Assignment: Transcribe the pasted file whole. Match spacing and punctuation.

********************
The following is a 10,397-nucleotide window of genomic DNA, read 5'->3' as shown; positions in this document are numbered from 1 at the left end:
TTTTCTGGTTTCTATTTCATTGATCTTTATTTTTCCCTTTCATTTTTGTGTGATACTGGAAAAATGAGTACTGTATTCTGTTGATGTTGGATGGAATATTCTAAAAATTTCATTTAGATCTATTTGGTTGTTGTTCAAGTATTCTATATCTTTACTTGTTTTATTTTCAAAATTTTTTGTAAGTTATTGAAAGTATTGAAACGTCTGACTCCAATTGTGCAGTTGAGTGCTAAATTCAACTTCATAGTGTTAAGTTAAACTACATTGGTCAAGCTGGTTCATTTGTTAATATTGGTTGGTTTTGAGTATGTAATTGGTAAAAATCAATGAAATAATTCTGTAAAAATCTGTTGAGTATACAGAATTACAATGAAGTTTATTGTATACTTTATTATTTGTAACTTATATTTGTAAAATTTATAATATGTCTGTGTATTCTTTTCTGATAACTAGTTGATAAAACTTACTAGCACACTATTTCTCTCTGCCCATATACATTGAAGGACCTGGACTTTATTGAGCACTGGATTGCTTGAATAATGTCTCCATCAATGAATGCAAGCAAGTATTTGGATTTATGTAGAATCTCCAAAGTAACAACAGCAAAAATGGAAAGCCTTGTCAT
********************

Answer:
The following is a 10,397-nucleotide window of genomic DNA, read 5'->3' as shown; positions in this document are numbered from 1 at the left end:
TTTTCTGGTTTCTATTTCATTGATCTTTATTTTTCCCTTTCATTTTTGTGTGATACTGGAAAAATGAGTACTGTATTCTGTTGATGTTGGATGGAATATTCTAAAAATTTCATTTAGATCTATTTGGTTGTTGTTCAAGTATTCTATATCTTTACTTGTTTTATTTTCAAAATTTTTTGTAAGTTATTGAAAGTATTGAAACGTCTGACTCCAATTGTGCAGTTGAGTGCTAAATTCAACTTCATAGTGTTAAGTTAAACTACATTGGTCAAGCTGGTTCATTTGTTAATATTGGTTGGTTTTGAGTATGTAATTGGTAAAAATCAATGAAATAATTCTGTAAAAATCTGTTGAGTATACAGAATTACAATGAAGTTTATTGTATACTTTATTATTTGTAACTTATATTTGTAAAATTTATAATATGTCTGTGTATTCTTTTCTGATAACTAGTTGATAAAACTTACTAGCACACTATTTCTCTCTGCCCATATACATTGAAGGACCTGGACTTTATTGAGCACTGGATTGCTTGAATAATGTCTCCATCAATGAATGCAAGCAAGTATTTGGATTTATGTAGAATCTCCAAAGTAACAACAGCAAAAATGGAAAGCCTTGTCAT